In January 2010 I started using the Dexcom Seven Plus Continuous Glucose Monitor (CGM). I had wanted to go on the FreeStyle Navigator CGM System because of its reputation for accuracy, but I went to the Syracuse Joslin Center to meet with the certified diabetes educator, she advised me to go on the Dexcom Seven Plus instead. I reluctantly agreed. Of course it turned out to be the right decision because not long after that Abbott stopped selling the Navigator in the U.S.
Anyone who uses the Dexcom knows what a life changer it is with controlling blood sugars. I used to have at least two severe overnight hypoglycemic episodes every month. I’ve only had one since going on the Dexcom. Yes, there are nights when my husband and I are woken repeatedly by Dexcom alerts for high or low blood sugar. However, that is a small price to pay to avoid waking up wet with sweat and seeing my husband sitting next to me with a concerned look on his face. What he went through to bring me to back to consciousness was much worse. I know that experience because our son also has Type 1 diabetes and I have been on the caregiver side of severe hypoglycemia.
A year after going on the Seven Plus, my personal diabetes manager (PDM) that controls the sensor went out of warranty. In February 2011 Dexcom sent me a new one. I had changed from one Blue Cross insurance plan to another during the year, and although my new company had been paying for the sensors, they sent me a letter of denial stating the following:
“According to Corporate Medical Policy and peer-reviewed literature, continuous glucose monitoring systems are medically appropriate for patients who are currently using an external insulin pump and, for patients over 18 years of age, diabetes is poorly controlled as evidenced by unexplained severe hypoglycemic episodes defined as an episode of low blood sugar resulting in a profound degree of cognitive dysfunction (e.g., stupor, seizure or unconsciousness) which requires external assistance for recovery. The medical records submitted by Dexcom do not indicate any of the above conditions. Therefore, these services are not medically necessary and are ineligible for coverage for DOS 2/15/11.”
I immediately called the insurance company and was told that I could appeal the decision. I composed a letter of appeal stating that both Dexcom and I had called to get authorization before the replacement PDM was shipped. Dexcom had sent them records of my blood sugars and my endocrinologist’s letter of medical necessity. When I had called, I was told that no pre-authorization was needed, just the letter of medical necessity. So we both thought we were good to go. In the letter, I detailed numerous episodes of severe hypoglycemia, one resulting in cuts after falling into a glass table (luckily it was safety glass), and sometimes needing assistance from medics or transport to the emergency room. I provided them with a copy of the bill from the hospital, as well as printed reports showing numerous blood sugar readings below 50 from my Dexcom and OmniPod pump. In my final paragraph, I stated:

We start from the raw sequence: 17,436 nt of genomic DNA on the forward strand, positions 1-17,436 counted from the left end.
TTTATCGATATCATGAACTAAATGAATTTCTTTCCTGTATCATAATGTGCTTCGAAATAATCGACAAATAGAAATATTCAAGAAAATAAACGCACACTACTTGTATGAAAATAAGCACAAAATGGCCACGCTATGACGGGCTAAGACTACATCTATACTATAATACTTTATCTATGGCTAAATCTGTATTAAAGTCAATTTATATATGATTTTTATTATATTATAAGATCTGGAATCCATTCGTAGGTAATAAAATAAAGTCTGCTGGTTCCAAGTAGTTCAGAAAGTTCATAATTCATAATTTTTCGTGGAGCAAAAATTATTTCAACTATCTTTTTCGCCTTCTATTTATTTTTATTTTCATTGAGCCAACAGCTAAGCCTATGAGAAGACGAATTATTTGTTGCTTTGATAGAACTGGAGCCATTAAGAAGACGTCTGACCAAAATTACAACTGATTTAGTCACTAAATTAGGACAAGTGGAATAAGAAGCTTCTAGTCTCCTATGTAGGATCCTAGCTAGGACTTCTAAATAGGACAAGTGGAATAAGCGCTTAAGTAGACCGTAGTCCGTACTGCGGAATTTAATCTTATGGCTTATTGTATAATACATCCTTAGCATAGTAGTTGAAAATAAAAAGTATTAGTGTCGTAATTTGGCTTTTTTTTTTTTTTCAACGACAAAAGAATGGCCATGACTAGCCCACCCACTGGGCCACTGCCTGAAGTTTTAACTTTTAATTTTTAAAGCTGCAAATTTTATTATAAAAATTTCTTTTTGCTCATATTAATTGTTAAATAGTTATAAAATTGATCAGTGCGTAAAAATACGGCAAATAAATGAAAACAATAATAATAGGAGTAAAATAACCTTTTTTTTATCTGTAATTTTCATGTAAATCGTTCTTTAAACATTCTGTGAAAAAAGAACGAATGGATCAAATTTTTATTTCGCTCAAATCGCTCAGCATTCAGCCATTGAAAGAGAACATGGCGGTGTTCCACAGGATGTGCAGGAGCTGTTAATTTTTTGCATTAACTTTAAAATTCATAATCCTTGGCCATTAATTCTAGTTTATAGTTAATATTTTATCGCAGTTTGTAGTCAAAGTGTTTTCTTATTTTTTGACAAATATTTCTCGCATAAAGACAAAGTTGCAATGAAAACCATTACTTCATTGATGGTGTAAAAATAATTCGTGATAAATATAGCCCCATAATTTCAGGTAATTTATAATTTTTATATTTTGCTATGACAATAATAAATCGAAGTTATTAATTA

“In consideration of the fact that I am using an external insulin pump, over 18 years of age, and I have poorly controlled diabetes as evidenced by unexplained severe hypoglycemic episodes resulting in a profound degree of cognitive dysfunction, I believe that the CGM provided by Dexcom is in fact medically necessary for the effective management of my blood sugars. In the event that I were to discontinue use of the Dexcom, I believe that I would resume having severe hypoglycemia episodes that would require outside assistance, i.e. a 911 call for assistance and/or emergency room hospitalization, and have higher A1C’s and increased variability in my blood sugar ranges.”
In June they reversed their decision and paid Dexcom.
I have since transitioned to the Dexcom G4 Platinum CGM and now enjoy increased accuracy and ease of use.
In two years I will be of Medicare age and I know that all the rules regarding continuous glucose monitors will be different. I am thankful for people like Sue from Pennsylvania who is assisting her Type 1 husband in appealing Medicare’s denial of payment with an administrative law judge. I pray that they and others will pave the way for Medicare to change their policy of nonpayment for CGM systems so that Type 1’s can continue to stay safe in their retirement years.